Leicester City’s remarkable rise from relegation battle survivors to Premier League champions in the space of 12 months has gone down as one of sport’s greatest ever achievements.
But things are a bit different this time around; Leicester’s campaign has been a tale of two tournaments. Many would argue that the Foxes have reverted to type in the Premier League. Claudio Ranieri’s side have won just three of their 13 games and sit in 14th place. In fact, Leicester have won more Champions League games this term. They became the first British team to win their first three games and the first team to keep a clean sheet in their first four games.
But Saturday is a Premier League fixture. So what’s so different about Leicester in the league this season?
Ranieri still favours the 4-4-2 setup. It’s relatively simple in theory and proved to be highly effective last season, outsmarting some of the more ‘philosophical’ managers in the league.
The basic premise of the team is built around high energy, starting from the striker position. Typically favouring the smaller pairing of Jamie Vardy and Shinji Okazaki, the strikers press the opposition defenders high in defence and use their pace and movement to exploit space in attack. While the setup is defined as a 4-4-2, right winger Riyad Mahrez pushes up high to support the strike force in attack, leaving a midfield three and forming more of a 4-3-3. The two central midfielders tend to sit deep but are encouraged to press the ball, while left winger Marc Albrighton stays wide and looks to pass from deep. Both full-backs are encouraged to attack, with cover provided by the central midfielders. It’s very much a throwback style of play.
The main aim of Leicester’s play is to get the ball from A to C (A being defence, C being attack) as quickly as possible, through a combination of high energy pressing and long passes. Leicester simply haven’t shown this high energy this season, though.
Leicester’s success was built on a mean and solid defence, and while they’re conceding goals at an alarming rate, they still remain combative in the air, winning 18.6 aerial duels per game.
And while Danny Drinkwater is missing the presence of N’Golo Kante alongside him, he at least remains determined in the middle of the park, winning 4.1 tackles per game, the second highest amount in the league.
Positives have been very few and far between for Leicester in the league this season, but October’s 3-1 win against Crystal Palace showed that they can at least reach the level of last season’s performances on a good day.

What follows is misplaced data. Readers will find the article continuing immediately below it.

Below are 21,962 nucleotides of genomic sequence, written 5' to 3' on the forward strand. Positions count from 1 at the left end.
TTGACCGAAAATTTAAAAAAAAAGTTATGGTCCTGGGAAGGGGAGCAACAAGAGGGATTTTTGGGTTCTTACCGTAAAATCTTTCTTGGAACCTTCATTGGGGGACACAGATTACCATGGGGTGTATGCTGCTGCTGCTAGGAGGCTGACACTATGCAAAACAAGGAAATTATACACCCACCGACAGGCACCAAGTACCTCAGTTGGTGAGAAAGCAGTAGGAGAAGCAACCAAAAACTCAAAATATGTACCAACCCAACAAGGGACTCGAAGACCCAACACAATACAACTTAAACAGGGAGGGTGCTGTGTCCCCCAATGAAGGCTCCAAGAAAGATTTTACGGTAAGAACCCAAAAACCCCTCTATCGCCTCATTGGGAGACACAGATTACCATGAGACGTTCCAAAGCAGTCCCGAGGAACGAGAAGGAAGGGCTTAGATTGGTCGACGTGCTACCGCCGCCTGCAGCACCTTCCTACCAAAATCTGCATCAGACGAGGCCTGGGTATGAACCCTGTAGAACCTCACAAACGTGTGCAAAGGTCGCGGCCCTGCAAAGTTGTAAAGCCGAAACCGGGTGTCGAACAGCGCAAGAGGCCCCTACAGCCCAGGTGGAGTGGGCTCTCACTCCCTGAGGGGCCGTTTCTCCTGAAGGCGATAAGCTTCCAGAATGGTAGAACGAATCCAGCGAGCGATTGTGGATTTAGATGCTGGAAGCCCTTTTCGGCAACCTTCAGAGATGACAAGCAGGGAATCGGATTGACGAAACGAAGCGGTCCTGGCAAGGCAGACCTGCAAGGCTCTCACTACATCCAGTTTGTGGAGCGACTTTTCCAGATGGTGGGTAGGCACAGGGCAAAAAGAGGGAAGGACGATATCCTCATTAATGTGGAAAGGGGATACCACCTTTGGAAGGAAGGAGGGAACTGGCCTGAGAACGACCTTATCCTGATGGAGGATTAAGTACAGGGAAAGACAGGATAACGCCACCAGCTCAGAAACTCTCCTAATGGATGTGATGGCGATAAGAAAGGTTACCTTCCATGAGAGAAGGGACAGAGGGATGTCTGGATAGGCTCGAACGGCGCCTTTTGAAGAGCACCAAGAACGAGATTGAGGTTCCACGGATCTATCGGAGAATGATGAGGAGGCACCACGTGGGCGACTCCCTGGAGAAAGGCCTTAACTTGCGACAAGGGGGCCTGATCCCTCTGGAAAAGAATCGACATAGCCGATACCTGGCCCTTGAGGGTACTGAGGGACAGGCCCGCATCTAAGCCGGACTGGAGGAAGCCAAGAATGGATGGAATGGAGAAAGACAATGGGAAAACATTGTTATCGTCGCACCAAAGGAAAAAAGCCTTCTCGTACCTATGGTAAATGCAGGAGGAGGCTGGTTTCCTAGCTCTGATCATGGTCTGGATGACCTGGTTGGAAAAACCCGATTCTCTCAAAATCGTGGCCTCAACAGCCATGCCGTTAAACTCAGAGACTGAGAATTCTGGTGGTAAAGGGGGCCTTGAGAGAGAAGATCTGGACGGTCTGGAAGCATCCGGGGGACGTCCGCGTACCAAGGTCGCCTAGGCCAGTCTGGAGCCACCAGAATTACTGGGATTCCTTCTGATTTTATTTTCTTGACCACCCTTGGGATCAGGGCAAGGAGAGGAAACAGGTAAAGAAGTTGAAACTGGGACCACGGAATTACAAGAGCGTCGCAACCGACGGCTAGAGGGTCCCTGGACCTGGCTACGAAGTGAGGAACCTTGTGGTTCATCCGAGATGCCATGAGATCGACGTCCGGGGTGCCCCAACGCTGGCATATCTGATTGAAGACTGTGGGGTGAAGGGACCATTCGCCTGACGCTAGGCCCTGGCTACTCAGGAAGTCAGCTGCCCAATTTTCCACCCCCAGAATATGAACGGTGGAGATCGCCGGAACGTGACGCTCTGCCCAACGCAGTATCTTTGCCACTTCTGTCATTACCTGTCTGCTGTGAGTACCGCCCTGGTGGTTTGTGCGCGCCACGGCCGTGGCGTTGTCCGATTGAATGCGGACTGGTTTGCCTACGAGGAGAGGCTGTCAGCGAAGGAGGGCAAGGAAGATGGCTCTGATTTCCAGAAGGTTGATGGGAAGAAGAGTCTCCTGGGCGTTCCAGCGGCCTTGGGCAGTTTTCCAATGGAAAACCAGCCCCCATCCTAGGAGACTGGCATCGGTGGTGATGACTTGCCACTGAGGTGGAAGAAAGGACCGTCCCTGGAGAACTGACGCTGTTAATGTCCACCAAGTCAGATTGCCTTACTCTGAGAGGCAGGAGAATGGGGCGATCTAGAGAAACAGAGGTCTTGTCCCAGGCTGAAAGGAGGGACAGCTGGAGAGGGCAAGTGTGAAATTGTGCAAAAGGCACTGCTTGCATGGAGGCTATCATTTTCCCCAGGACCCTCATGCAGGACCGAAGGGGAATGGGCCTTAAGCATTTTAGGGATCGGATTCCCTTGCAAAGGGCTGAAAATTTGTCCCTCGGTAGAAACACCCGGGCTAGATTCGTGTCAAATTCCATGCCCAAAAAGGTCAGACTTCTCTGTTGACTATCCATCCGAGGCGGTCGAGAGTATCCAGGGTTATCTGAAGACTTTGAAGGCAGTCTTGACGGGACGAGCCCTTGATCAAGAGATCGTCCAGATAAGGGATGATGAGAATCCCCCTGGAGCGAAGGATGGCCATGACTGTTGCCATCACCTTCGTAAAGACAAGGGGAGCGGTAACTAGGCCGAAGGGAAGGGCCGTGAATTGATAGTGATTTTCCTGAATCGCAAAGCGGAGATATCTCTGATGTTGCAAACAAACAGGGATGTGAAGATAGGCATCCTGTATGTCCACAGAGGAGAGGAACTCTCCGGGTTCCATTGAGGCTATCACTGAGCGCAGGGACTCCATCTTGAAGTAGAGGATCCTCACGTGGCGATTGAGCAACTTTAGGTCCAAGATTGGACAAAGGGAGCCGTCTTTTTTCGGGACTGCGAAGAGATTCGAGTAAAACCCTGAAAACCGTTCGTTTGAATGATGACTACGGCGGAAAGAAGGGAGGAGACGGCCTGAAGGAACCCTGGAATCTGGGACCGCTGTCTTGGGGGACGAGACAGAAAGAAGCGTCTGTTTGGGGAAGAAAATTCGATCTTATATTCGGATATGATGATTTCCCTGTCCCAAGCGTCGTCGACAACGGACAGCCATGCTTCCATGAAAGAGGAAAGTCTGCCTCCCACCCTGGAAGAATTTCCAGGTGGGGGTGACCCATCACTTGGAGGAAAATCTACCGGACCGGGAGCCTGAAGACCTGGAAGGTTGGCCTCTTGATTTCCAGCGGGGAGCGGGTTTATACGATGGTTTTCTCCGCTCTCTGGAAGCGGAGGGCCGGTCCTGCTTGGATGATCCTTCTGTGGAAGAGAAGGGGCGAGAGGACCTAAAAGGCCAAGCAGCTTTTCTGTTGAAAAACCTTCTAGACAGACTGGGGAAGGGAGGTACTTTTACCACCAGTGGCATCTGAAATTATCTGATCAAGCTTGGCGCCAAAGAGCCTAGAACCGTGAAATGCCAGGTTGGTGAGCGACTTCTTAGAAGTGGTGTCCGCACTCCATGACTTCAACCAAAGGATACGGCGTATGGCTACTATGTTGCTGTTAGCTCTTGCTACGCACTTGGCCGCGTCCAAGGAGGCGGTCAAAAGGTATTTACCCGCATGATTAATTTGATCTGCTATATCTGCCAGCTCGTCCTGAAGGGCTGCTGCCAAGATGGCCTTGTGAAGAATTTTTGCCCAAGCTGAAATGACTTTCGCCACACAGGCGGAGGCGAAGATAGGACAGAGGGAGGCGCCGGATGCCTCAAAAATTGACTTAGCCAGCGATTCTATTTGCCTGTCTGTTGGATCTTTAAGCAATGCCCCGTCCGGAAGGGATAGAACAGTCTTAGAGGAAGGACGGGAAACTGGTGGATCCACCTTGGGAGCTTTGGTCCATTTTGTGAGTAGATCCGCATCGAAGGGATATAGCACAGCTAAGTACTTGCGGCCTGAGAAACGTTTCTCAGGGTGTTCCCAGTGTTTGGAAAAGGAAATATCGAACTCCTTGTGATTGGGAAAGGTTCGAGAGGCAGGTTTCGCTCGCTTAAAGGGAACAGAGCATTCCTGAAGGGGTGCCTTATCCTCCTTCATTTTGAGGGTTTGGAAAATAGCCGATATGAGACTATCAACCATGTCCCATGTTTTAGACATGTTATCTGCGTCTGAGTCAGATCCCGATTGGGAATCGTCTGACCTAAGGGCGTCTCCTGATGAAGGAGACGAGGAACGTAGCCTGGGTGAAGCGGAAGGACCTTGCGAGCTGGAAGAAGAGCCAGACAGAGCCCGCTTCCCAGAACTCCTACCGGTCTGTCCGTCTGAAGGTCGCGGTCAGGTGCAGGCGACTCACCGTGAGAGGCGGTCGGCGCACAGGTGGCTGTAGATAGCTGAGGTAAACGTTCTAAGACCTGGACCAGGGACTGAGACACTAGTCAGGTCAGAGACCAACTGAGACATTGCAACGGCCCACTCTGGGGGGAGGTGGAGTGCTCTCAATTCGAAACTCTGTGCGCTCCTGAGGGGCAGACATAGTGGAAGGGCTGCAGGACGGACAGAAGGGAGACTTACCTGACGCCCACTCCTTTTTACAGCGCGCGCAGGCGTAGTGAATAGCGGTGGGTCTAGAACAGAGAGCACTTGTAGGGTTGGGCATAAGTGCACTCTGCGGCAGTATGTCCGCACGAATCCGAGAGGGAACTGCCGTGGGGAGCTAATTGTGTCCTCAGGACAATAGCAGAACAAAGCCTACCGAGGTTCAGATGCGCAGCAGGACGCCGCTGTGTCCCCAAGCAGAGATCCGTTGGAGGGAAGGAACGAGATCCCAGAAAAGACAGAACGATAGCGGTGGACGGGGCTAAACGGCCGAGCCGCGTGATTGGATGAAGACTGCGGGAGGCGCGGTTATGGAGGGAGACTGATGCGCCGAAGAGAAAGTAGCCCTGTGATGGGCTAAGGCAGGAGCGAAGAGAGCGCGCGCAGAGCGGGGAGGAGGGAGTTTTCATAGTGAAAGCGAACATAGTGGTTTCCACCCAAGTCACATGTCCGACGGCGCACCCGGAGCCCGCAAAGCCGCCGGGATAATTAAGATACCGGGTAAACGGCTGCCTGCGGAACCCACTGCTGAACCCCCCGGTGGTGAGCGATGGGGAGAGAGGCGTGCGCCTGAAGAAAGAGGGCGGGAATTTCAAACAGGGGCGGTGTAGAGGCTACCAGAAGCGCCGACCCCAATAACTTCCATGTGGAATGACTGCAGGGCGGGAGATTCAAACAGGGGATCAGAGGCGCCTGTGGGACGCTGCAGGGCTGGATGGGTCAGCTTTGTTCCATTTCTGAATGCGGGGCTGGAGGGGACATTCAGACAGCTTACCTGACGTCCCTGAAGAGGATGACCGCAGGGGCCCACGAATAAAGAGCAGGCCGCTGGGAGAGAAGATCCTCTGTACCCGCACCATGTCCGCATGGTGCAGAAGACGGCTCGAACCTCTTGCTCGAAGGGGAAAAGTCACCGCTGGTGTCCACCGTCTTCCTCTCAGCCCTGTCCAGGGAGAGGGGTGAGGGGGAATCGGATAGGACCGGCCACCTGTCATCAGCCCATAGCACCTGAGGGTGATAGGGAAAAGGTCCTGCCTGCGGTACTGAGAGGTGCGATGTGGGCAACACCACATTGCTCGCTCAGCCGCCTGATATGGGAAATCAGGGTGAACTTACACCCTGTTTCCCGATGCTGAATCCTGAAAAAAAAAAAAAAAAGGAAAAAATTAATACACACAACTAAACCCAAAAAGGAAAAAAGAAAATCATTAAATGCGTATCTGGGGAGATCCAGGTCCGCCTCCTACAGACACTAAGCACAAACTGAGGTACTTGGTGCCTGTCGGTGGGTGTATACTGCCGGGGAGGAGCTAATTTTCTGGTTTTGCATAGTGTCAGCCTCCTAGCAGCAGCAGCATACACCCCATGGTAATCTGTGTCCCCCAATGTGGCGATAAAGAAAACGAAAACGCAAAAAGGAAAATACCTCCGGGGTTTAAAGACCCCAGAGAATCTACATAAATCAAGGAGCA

Much of the magic from 2015-16 has long disappeared though...
N’Golo Kante is gone. It’s becoming more and more clear how important Kante was to Leicester as the weeks go by. The Frenchman led the league in tackles and interceptions last season, and his non-stop, relentless energetic performances made it seem like Leicester had 12 men on the pitch. As a team, Leicester led the league in tackles and interceptions in 2015-16, with 22.9 and 21.6 respectively.
Their numbers this time around are nowhere near, making just 16.5 tackles and 14.5 interceptions per game. For a team whose success was based around winning the ball and turning defence into attack, these numbers are nowhere near good enough. Neither the injury prone Nampalys Mendy, Daniel Amartey or Andy King have been able to fill the Kante void.
Passing has never been an area in which Leicester excel. Their shockingly low pass accuracy of 72% is actually higher than last season’s, but their long pass accuracy, where they enjoyed great success last season, is lower this time around. As a result, Leicester are shooting 25% less this season. They’re simply not getting the ball forward enough, or at least as effectively. Last season, they spent the third least amount of time in the middle of the pitch. This time around, they’re spending the third most time in the middle - very un-Leicester like.
Conceding goals has also been one of their biggest issues - they have conceded 22 after 13 games this season, compared to just 36 for the whole of 2015/16. But they aren’t letting the opposition shoot more this season - the numbers are virtually identical. They are, however, blocking a lot less shots than they were last season.
Key Player - Riyad Mahrez
The 2015-16 PFA Players’ and Fans’ Player of the Year contributed to 43% of Leicester’s goals last season, sealing his own personal rise from obscurity. Like nearly all of Leicester’s side, the Algerian has struggled to reach those dizzying heights, but he has still registered seven goals and two assists in 19 games, finding particular success in the Champions League.
Despite his (relative) struggles, Mahrez leads Leicester in shots per game (2.1), key passes (1.3), dribbles (2.5) and times fouled (1.6). He may view his match-up on Saturday - against Patrick van Aanholt - as a great opportunity to boost his numbers and show why he was so successful last season.
Teams have had success stopping Mahrez by surrounding him and reducing the space in which he can play. Sunderland would be wise to follow suit this weekend.